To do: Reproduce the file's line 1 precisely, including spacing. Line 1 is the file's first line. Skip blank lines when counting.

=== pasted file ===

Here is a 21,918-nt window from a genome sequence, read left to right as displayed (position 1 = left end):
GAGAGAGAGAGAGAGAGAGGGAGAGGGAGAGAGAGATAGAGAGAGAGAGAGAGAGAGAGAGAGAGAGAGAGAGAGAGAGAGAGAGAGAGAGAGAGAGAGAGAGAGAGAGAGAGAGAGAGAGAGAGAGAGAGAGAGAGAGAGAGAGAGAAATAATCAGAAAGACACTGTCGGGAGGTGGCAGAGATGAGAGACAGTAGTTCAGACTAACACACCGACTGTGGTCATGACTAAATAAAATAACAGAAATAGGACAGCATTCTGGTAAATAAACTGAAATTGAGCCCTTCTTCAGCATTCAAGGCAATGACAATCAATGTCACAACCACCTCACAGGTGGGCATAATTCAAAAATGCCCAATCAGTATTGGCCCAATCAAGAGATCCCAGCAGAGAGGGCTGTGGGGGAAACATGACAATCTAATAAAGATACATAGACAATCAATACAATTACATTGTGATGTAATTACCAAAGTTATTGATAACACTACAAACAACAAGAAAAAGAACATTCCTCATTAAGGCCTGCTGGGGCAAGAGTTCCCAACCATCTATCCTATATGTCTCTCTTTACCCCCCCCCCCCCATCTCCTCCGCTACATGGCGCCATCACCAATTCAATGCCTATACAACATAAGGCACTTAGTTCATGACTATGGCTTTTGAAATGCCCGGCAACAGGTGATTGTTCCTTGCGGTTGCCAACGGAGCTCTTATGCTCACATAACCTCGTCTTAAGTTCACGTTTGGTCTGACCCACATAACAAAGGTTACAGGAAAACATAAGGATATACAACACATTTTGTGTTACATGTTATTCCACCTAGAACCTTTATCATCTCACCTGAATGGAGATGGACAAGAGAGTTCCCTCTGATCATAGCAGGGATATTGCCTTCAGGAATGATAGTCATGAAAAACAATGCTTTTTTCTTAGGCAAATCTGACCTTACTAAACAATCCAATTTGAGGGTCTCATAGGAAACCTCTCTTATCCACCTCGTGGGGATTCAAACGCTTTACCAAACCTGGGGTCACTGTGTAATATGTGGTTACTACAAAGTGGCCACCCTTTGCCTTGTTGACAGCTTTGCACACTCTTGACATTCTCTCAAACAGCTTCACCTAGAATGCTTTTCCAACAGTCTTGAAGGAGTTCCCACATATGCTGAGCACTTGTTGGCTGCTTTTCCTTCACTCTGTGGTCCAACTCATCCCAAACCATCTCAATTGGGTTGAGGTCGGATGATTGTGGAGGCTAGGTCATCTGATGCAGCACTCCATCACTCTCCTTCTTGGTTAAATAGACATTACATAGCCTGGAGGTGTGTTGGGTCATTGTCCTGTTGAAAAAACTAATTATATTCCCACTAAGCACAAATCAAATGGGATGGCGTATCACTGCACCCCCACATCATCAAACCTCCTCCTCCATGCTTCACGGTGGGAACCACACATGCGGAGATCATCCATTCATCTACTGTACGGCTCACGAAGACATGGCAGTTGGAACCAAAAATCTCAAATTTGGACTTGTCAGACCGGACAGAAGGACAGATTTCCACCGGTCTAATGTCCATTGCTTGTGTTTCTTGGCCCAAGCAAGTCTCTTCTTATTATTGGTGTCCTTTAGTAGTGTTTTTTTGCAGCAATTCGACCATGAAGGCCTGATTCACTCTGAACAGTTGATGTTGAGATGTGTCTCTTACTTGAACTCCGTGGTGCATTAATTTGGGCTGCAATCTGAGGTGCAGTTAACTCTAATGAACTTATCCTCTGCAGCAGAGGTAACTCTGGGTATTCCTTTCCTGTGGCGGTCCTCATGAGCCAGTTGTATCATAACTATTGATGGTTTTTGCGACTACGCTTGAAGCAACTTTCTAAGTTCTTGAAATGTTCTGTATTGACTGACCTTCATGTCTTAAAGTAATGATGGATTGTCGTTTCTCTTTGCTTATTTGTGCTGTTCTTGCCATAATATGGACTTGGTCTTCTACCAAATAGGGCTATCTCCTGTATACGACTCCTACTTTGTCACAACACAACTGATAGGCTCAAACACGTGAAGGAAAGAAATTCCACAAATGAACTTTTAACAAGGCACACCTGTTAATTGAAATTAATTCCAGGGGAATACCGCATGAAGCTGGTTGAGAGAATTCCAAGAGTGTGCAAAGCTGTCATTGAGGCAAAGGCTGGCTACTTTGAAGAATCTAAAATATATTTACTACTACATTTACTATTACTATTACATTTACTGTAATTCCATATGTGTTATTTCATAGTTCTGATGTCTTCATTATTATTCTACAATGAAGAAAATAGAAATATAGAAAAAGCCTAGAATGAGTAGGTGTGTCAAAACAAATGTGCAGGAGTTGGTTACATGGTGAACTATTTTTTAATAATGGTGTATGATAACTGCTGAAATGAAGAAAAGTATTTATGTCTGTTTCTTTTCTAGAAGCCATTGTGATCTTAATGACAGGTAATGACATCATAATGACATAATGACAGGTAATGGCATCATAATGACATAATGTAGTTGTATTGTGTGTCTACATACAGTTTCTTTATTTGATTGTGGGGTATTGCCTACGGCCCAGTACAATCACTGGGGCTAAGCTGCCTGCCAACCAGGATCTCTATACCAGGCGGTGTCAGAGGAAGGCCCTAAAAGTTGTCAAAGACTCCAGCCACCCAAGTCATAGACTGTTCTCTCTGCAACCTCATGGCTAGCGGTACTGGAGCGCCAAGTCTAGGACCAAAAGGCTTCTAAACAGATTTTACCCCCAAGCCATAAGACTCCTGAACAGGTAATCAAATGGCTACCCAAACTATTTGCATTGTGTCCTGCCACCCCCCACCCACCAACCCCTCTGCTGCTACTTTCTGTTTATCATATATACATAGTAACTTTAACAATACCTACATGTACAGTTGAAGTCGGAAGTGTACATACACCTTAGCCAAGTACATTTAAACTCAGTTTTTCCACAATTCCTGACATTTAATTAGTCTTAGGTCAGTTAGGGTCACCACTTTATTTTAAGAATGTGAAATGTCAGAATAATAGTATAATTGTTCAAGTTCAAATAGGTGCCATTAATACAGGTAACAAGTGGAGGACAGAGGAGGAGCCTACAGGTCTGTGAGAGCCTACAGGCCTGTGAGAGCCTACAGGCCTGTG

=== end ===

Here is a 21,918-nt window from a genome sequence, read left to right as displayed (position 1 = left end):